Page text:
Don’t Let Online Dating Scams Steal Your Cash

SouthState customer preventing dating scams
Online dating site scams, or romance scams, bring heartbreak to victims looking for connection. Successful couples meet online each day, but it’s important to watch for red flags that could indicate fraud.

According to Pew Research, 3 of every 10 adults in the U.S. report using a dating app. With those numbers, it’s no wonder online dating scam stories are prevalent.

Many scammers create profiles on free dating apps to extort money, but savvy ones will use any platform or app to steal cash and break hearts.

If you find yourself swept up in a whirlwind romance online, take note if the other person begins to ask you to send money or compromising photos. Before making any type of commitment, it’s smart to:

Check facts

Is the person who he or she says they are? Can you find matching social media profiles to verify their identity?

Search by photo

Your match looks amazing in their app photos. Perhaps too good? Do a reverse image search to see if Google recognizes their photos as stock images or taken from an international site.

Beware of excuses

You’ve made plans to meet your match for coffee. He or she cancels again and again with a vague excuse.
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If plans continue changing and you haven’t met in person after months of communication, your match may be a scammer.

Avoid sending photos

We all know sending compromising photos can turn negative after a bad breakup. Sending explicit photos to a scammer, however, could result in blackmail. This type of scam begins with the scammer sending fake explicit photos to their match and requesting photos back. They then threaten to post photos unless they’re paid, often with an untraceable gift card, according to reports from the Federal Trade Commission. Never send money to someone you only talked to through an app or by phone.

Beware of anonymous matches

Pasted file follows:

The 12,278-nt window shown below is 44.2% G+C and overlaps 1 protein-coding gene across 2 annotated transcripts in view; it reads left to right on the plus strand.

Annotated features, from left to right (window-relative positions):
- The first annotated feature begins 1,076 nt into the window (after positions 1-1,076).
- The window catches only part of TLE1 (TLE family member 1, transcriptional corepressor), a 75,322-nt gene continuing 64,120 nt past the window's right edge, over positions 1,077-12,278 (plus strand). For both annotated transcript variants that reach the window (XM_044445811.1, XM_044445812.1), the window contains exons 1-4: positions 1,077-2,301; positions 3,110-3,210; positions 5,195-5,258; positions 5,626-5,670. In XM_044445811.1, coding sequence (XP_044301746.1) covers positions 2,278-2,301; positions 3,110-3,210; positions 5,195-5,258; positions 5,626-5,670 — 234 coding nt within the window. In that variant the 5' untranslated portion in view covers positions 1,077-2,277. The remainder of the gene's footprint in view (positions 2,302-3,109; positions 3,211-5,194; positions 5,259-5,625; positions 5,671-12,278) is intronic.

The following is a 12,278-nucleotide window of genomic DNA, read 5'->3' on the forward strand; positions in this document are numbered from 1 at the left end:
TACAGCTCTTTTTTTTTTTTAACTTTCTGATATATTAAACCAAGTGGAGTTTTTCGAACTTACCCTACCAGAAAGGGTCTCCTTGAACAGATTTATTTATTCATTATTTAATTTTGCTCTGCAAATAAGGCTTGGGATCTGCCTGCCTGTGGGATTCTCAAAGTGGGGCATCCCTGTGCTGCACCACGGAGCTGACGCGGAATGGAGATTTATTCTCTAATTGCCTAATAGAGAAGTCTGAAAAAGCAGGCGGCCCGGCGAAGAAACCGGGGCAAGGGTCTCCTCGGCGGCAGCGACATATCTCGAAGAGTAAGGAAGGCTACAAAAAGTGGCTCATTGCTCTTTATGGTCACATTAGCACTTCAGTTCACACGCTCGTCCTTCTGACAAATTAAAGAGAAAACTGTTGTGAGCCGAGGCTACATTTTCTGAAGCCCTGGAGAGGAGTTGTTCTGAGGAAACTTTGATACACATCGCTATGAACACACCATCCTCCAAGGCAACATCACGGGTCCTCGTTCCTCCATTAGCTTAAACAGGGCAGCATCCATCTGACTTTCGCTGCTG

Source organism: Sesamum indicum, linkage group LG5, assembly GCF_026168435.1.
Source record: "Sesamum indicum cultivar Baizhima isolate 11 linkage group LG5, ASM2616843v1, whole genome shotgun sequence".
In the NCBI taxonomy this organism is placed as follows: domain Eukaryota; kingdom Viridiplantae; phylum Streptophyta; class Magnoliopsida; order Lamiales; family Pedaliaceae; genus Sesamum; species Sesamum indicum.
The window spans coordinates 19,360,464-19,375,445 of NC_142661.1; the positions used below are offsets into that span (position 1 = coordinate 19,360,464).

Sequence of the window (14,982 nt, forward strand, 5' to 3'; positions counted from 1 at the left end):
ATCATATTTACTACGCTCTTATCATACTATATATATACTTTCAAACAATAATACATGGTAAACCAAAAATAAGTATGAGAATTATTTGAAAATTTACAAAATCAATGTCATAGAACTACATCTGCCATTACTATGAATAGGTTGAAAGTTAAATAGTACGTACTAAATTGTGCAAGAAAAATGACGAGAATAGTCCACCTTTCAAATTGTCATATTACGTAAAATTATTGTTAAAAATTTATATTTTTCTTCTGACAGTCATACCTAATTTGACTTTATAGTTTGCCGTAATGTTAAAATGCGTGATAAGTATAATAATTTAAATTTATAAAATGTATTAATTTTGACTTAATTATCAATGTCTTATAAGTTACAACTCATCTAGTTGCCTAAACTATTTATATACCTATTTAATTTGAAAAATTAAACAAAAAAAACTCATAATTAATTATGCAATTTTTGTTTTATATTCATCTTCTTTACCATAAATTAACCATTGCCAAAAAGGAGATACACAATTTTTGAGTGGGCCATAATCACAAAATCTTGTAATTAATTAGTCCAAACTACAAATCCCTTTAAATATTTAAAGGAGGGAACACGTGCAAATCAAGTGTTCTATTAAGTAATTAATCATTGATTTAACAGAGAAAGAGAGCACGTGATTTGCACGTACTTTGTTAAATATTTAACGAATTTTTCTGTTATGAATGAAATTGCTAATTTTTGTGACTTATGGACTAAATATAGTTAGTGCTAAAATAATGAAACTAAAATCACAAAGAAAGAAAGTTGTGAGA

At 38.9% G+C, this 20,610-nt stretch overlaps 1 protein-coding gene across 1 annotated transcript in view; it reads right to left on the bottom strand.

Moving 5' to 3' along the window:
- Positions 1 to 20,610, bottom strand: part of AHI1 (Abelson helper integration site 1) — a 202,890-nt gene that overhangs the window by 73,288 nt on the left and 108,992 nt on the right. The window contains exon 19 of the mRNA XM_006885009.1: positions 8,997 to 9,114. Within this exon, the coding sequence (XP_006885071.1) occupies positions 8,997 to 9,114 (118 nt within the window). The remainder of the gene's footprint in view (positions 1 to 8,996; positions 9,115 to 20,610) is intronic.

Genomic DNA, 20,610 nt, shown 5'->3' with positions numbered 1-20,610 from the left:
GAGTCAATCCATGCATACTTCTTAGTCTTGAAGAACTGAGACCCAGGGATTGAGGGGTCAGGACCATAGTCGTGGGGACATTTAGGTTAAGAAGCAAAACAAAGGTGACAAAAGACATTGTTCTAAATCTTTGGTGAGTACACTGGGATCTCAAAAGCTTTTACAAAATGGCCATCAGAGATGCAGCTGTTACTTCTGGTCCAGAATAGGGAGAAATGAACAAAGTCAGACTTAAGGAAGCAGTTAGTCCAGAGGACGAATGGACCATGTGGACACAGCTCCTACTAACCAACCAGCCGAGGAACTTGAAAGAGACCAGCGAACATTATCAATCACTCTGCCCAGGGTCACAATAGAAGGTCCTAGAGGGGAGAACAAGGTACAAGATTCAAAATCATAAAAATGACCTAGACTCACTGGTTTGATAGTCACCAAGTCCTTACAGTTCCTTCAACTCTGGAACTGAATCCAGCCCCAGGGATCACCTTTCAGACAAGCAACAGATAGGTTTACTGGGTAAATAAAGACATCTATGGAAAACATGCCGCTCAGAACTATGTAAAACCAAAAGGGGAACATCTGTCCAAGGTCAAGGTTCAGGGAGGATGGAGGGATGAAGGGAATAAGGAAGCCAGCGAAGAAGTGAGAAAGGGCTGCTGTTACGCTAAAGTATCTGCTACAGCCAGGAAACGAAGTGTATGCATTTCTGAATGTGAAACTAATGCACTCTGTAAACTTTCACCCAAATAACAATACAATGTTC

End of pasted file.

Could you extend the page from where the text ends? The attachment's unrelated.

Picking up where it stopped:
An unexpected DM feels flattering, but unsolicited compliments could be a red flag. Scammers often start the connection, then ask to move the conversation to a platform like WhatsApp that conceals their true identity.

Connection, not investment

You want to invest time and energy into a new romance but avoid investing money. Your match says they have good intentions in asking for an investment, but they may run off with your heart and money.

If you live in the U.S. and someone is using your own photos to extort you, call the Cyber Civil Rights Initiative’s crisis hotline: 844-878-CCRI (2274) for help or advice.

If you or someone you know does fall victim to a scam, contact SouthState immediately at (800) 277-2175.

  • This content is general in nature and provided for informational use only. Content may be used in connection with the advertising and marketing of products and services offered by SouthState Bank, N.A. and its subsidiaries and affiliates. This is not to be considered legal, tax, accounting, financial or investment advice. You should seek individualized advice from personal financial, legal, tax and/or other professionals, as appropriate depending on the specific facts of your situation. We do not make any warranties as to the completeness or accuracy of this information and have no liability for your use of this information.

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